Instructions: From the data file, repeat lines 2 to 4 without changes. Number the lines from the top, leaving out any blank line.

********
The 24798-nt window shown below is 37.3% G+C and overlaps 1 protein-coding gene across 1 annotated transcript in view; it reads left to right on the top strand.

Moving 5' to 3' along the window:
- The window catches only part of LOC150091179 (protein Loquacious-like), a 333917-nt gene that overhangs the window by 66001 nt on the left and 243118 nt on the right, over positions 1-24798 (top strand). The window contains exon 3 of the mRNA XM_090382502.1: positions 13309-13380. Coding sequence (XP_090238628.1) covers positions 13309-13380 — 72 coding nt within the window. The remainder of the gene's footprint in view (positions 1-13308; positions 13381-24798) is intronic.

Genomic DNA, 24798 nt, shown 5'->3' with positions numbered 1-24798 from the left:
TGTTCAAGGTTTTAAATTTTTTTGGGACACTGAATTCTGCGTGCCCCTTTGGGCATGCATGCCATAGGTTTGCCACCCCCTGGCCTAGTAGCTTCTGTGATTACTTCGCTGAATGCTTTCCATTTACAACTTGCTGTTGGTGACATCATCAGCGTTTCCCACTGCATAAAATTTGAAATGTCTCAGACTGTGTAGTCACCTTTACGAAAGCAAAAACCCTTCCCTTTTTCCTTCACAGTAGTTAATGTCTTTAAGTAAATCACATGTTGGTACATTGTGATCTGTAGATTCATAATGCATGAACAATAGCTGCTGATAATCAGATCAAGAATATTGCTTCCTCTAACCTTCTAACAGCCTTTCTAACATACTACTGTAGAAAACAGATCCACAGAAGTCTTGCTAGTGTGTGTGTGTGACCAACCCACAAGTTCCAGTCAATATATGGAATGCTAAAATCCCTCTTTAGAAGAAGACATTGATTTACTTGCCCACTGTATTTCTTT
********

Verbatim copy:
Moving 5' to 3' along the window:
- The window catches only part of LOC150091179 (protein Loquacious-like), a 333917-nt gene that overhangs the window by 66001 nt on the left and 243118 nt on the right, over positions 1-24798 (top strand). The window contains exon 3 of the mRNA XM_090382502.1: positions 13309-13380. Coding sequence (XP_090238628.1) covers positions 13309-13380 — 72 coding nt within the window. The remainder of the gene's footprint in view (positions 1-13308; positions 13381-24798) is intronic.

Genomic DNA, 24798 nt, shown 5'->3' with positions numbered 1-24798 from the left: